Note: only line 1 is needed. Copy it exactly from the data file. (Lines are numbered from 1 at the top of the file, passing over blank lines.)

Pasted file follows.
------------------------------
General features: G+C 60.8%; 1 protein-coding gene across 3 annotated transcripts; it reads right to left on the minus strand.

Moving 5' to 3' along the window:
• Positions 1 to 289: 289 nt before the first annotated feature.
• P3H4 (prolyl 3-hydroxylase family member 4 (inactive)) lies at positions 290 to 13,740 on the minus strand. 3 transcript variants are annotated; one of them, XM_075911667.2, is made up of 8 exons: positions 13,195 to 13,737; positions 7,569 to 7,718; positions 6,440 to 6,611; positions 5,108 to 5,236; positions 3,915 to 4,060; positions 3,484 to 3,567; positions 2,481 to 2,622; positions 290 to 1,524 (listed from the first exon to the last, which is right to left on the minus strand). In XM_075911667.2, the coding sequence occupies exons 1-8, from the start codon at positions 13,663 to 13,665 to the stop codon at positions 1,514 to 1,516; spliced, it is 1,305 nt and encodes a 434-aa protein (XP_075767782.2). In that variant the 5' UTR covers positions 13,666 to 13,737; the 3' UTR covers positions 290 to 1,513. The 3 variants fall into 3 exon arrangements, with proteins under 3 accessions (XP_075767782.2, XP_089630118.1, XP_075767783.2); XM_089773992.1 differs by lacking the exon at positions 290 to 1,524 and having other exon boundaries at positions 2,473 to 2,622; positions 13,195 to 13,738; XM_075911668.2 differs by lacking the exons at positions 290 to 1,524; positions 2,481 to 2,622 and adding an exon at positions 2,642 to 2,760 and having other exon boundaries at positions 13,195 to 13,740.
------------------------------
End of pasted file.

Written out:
General features: G+C 60.8%; 1 protein-coding gene across 3 annotated transcripts; it reads right to left on the minus strand.